Dental filling for cavities: Things you should know
Untreated cavities can cause cavities to develop and affect deeper layers in the teeth. In the long run, it can lead to serious toothaches, infections, and fractures.
Cavity filling is a widely used solution in these cases, especially at an early stage.
What is tooth decay?
Tooth decay is a common condition due to the invasion of pathogenic bacteria combined with the acid fermentation process from sugary and starchy food, which destroys and erodes tooth enamel.
This process usually occurs below the surface of the tooth so it is very difficult to identify, after a period of time there will be some small holes on the tooth surface. This condition is common in children due to eating habits and poor oral care.
There are 3 common forms of tooth decay:
- Pit and fissure decay: Appears on the biting surface of the molar teeth or between teeth gaps.
- Root decay: Appears in the root of the tooth whose gum is receded, the root has no protective enamel.
- Recurrent decay: Occurs underneath existing dental restorations due to food plaques.
Every tooth decay should be detected early and treated properly to avoid future complications causing tooth damage.
Common signs when you have tooth decay:
- Smelly breath
- Small cavities appear in the teeth
- Teeth are sensitive to hot and cold.
- Black and white spots appear on the tooth surface (inner and outer faces).
You should visit your doctor as soon as you have any unusual dental health symptoms.
Why do you need cavity filling?
Cavity filling is a technique of restoring damaged teeth by using specialized filling materials to fill in gaps of the tooth surface.
If you do not get a cavity filling, you are at risk of:
- Chewing function: Affected, causing pain when eating.
- Appearance: Causes bad breath, loss of esthetic, and make you afraid to communicate with other people.
- Complications: In the long run, if left untreated, tooth decay will attack tooth enamel, the pulp system, and the nervous system. Besides, tooth decay may also cause bone resorption affecting the surrounding teeth.
Therefore, you should have a cavity filling to prevent dental and oral disease, as well as taking advantage of the following benefits:
- Help you chew food easier
- Lower cost compared to other orthodontic methods if the condition gets worse.
- Won’t take you long!
- Prevent cavities to be recurrent
- Help cavities to be filled, ensure the esthetics for your teeth.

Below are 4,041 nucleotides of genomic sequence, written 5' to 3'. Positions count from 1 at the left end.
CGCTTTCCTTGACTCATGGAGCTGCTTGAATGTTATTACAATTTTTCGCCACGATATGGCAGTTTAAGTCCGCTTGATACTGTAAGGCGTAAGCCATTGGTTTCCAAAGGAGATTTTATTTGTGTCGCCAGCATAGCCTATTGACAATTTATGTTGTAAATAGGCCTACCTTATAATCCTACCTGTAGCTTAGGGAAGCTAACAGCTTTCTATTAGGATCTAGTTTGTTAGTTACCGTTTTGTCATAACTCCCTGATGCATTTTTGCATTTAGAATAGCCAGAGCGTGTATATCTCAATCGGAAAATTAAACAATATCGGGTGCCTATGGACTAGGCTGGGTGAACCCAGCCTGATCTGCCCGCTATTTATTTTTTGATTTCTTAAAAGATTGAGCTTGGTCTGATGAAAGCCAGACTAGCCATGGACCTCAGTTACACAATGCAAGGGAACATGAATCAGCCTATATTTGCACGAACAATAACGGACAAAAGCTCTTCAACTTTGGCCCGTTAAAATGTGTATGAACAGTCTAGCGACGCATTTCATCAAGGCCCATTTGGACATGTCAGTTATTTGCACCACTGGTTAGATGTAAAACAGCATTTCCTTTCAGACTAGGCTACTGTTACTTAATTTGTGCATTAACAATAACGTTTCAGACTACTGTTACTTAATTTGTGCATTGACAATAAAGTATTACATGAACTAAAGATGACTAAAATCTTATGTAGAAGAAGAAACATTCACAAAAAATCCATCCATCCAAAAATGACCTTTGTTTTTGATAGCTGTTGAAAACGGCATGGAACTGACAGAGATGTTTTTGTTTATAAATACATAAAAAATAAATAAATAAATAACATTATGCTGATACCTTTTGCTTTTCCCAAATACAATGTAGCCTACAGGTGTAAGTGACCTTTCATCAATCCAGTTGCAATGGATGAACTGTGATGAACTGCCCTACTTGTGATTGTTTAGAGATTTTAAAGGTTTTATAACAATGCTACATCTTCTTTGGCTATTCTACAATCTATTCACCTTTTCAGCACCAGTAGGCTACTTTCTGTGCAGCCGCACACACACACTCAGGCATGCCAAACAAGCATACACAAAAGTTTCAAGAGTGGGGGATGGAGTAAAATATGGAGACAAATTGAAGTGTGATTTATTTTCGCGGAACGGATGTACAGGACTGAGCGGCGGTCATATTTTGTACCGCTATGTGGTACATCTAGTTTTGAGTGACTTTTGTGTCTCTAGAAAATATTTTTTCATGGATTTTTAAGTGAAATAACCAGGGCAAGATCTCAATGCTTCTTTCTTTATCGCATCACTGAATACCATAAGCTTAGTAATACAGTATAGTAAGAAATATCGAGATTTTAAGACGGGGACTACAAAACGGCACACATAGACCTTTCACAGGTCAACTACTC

Tooth decay after being cleaned and filled will help the biting surface of the molars be flatter, making it easier for you to remove food debris on the teeth.
Since then, destructive activities of the bacteria will decrease, prevent tooth decay.
Cavity filling procedure
Below are cavity filling procedure step-by-step:
- Examine and diagnose tooth lesion
- Plan specific treatment
- Clean and scrape off the decayed part of the tooth
- Use composite material filling and shape it accordingly.
- Freeze the composite filling with the curing light
- Trim off and polish the filling
Cavity filling aftercare
- See the dentists every 6 months
- Use a soft-bristle brush to brush your teeth twice a day
- Avoid eating and drinking within 2 hours after getting cavity fillings
- Avoid eating foods that are too hard, too hot, or cold
- Limit dark-food such as coffee, black tea, etc. since they can discolor the fillings
- Choose toothpaste and mouthwash with high fluoride (about 0.2%)
Cavity filling may only take about 30-45 minutes. The important thing is that you need to maintain good daily oral care habits to protect fillings as long as possible!
Cavity fillings at The East Rose Dental
The East Rose Dental (Old Rose Dental Clinic) is a licensed operating clinic certified to be able to perform dental check-ups and treatment.
With modern technology equipment and highly qualified staff, The East Rose Dental (Old Rose Dental Clinic) shortens the time it takes for a cavity filling treatment effectively.
With composite material filling, The East Rose Dental (Old Rose Dental Clinic) will help you adjust the color to match the teeth so that the filling looks like real teeth, as well as limiting the possibility of recurrence.